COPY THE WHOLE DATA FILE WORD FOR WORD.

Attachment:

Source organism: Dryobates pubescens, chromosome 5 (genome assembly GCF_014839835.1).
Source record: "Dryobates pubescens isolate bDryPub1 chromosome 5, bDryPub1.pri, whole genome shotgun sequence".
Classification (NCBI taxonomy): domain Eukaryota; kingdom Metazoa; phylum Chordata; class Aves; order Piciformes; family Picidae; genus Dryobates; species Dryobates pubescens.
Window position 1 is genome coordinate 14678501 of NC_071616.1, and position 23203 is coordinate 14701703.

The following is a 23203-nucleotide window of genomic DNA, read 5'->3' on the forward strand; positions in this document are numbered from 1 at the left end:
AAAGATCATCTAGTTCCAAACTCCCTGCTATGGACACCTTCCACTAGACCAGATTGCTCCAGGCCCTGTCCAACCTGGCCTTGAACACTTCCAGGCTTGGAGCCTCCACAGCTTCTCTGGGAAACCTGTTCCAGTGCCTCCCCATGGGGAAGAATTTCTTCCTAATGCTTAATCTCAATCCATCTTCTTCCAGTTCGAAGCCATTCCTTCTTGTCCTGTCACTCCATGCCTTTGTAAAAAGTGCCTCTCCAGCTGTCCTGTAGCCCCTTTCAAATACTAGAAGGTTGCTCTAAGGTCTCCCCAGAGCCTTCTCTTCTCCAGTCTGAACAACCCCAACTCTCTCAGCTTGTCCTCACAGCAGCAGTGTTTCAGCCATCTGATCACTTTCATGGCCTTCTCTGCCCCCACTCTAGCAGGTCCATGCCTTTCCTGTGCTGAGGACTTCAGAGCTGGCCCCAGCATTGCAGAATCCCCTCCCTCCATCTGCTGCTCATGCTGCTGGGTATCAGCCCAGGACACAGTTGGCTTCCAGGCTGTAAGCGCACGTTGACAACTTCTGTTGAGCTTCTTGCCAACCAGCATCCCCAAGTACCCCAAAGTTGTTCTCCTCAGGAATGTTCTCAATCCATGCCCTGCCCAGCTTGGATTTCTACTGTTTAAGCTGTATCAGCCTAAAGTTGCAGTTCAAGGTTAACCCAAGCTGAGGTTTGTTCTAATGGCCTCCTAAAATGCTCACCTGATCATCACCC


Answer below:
Source organism: Dryobates pubescens, chromosome 5 (genome assembly GCF_014839835.1).
Source record: "Dryobates pubescens isolate bDryPub1 chromosome 5, bDryPub1.pri, whole genome shotgun sequence".
Classification (NCBI taxonomy): domain Eukaryota; kingdom Metazoa; phylum Chordata; class Aves; order Piciformes; family Picidae; genus Dryobates; species Dryobates pubescens.
Window position 1 is genome coordinate 14678501 of NC_071616.1, and position 23203 is coordinate 14701703.

The following is a 23203-nucleotide window of genomic DNA, read 5'->3' on the forward strand; positions in this document are numbered from 1 at the left end:
AAAGATCATCTAGTTCCAAACTCCCTGCTATGGACACCTTCCACTAGACCAGATTGCTCCAGGCCCTGTCCAACCTGGCCTTGAACACTTCCAGGCTTGGAGCCTCCACAGCTTCTCTGGGAAACCTGTTCCAGTGCCTCCCCATGGGGAAGAATTTCTTCCTAATGCTTAATCTCAATCCATCTTCTTCCAGTTCGAAGCCATTCCTTCTTGTCCTGTCACTCCATGCCTTTGTAAAAAGTGCCTCTCCAGCTGTCCTGTAGCCCCTTTCAAATACTAGAAGGTTGCTCTAAGGTCTCCCCAGAGCCTTCTCTTCTCCAGTCTGAACAACCCCAACTCTCTCAGCTTGTCCTCACAGCAGCAGTGTTTCAGCCATCTGATCACTTTCATGGCCTTCTCTGCCCCCACTCTAGCAGGTCCATGCCTTTCCTGTGCTGAGGACTTCAGAGCTGGCCCCAGCATTGCAGAATCCCCTCCCTCCATCTGCTGCTCATGCTGCTGGGTATCAGCCCAGGACACAGTTGGCTTCCAGGCTGTAAGCGCACGTTGACAACTTCTGTTGAGCTTCTTGCCAACCAGCATCCCCAAGTACCCCAAAGTTGTTCTCCTCAGGAATGTTCTCAATCCATGCCCTGCCCAGCTTGGATTTCTACTGTTTAAGCTGTATCAGCCTAAAGTTGCAGTTCAAGGTTAACCCAAGCTGAGGTTTGTTCTAATGGCCTCCTAAAATGCTCACCTGATCATCACCC